And this was very exciting, because I chose Roger Zelazny, but thought I would be fairly limited in what I could choose. Most of his stuff is out of print, and the one I’d chosen to read — the sequel to a prequel I accidentally read last year — was going to be hard to find. And then at the end of February, I found an entire stack of Reader’s Club edition Zelazny books I’d never read before!

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My Man Veers

For day 21, I’m supposed to talk about my favorite male character screwed over by canon. Now, I assume that this original challenge in its original form was a lot drippier than I’ve made it, and by that I mean, it had a lot more to do with *shudder* ~fangirling~ and other nonsense, so I’m guessing terms like “canon,” “ship,” “rec,” and others have technical meanings I’m not aware of. So when I did this challenge for the female version, I went with Shakespeare, just because nothing else came to mind.

But now two years later, as I deepen my Star Wars obsession and grow increasingly passionate about and dedicated to realcanon, I can get, I think, a little bit closer to the original intention and tell you that I think Maximilian Veers gets screwed by canon.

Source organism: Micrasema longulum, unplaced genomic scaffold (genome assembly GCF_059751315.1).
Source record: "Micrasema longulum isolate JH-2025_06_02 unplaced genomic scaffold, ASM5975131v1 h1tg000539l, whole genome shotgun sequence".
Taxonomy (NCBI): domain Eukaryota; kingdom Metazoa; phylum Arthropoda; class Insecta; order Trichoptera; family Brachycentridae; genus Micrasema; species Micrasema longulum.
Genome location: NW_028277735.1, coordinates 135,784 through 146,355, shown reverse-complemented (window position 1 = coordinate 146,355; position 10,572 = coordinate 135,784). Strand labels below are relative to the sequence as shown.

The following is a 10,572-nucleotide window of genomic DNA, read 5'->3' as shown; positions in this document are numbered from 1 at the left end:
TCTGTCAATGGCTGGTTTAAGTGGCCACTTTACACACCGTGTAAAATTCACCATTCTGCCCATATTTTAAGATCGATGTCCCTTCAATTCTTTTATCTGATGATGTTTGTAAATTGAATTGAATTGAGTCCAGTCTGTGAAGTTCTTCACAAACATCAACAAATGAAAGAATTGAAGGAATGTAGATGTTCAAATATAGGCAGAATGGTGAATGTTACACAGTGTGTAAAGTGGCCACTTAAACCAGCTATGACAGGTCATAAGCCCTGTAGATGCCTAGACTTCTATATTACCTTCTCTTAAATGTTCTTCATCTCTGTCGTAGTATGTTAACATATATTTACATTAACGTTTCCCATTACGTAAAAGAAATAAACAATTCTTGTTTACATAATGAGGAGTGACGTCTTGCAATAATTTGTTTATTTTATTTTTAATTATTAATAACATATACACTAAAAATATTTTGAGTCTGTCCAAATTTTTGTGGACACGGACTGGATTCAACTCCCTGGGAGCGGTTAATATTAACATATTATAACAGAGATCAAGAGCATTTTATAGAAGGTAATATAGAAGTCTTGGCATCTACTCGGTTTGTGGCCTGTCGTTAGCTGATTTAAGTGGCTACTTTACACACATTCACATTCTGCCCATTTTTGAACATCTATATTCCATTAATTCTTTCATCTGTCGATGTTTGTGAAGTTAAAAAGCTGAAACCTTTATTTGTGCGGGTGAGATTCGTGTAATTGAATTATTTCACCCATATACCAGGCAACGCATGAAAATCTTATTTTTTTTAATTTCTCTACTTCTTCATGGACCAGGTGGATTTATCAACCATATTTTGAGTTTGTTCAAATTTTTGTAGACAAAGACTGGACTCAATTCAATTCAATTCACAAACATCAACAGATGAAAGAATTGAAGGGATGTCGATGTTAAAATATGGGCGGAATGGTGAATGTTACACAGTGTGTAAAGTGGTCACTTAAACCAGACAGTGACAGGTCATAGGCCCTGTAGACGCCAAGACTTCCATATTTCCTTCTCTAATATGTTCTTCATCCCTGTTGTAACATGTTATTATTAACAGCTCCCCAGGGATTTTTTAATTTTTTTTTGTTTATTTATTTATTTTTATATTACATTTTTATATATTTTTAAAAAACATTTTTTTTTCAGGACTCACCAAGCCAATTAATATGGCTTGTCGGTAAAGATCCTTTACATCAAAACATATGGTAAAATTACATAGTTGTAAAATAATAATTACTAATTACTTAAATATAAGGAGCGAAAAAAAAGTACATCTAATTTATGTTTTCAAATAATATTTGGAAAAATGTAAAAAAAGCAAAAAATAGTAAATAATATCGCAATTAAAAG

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Russian Trio, the Third

Actually finished this book last weekend, not this past weekend, but I’m not going to hang myself up particularly on the minutiae of when exactly I finished a book. Interestingly, this was one of the first books I chose for the challenge, and it fits perfectly in the category because a huge part of why I wanted to read it at all was its being set in Moscow . . .

Week 12, A book set in a different country.

Also, as I mentioned not long ago in discussing Mowgli, I have a fascination with feral children. I came across this book while cataloging a few months ago, and while I wasn’t quite gripped enough (as with Room) to drop everything and read it, it did stay with me enough to be one of the books on this list I’ve really been looking forward to.